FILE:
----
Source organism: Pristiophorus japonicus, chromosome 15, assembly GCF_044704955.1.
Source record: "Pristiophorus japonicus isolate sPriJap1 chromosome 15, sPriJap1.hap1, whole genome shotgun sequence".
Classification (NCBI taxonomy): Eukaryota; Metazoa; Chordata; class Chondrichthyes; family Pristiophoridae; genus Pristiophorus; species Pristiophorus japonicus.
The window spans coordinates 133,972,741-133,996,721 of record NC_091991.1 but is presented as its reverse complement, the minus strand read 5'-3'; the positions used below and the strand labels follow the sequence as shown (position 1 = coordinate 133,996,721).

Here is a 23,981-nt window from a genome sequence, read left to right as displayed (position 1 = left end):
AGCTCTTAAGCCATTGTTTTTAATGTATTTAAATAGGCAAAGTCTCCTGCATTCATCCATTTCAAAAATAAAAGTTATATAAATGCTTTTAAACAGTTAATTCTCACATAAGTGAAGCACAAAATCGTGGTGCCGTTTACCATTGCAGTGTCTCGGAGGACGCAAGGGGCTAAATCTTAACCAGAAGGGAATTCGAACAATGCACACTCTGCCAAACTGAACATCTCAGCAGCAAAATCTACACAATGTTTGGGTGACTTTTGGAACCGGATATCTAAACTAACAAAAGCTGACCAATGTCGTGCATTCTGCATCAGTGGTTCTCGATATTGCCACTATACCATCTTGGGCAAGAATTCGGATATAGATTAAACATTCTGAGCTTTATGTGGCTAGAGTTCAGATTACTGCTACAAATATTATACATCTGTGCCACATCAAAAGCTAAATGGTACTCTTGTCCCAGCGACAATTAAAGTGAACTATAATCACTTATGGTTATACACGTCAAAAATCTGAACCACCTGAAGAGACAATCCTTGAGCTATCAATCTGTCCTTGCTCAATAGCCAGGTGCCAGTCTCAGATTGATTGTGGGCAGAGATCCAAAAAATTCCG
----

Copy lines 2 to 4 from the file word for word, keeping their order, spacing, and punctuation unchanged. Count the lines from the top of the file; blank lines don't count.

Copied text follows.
Source record: "Pristiophorus japonicus isolate sPriJap1 chromosome 15, sPriJap1.hap1, whole genome shotgun sequence".
Classification (NCBI taxonomy): Eukaryota; Metazoa; Chordata; class Chondrichthyes; family Pristiophoridae; genus Pristiophorus; species Pristiophorus japonicus.
The window spans coordinates 133,972,741-133,996,721 of record NC_091991.1 but is presented as its reverse complement, the minus strand read 5'-3'; the positions used below and the strand labels follow the sequence as shown (position 1 = coordinate 133,996,721).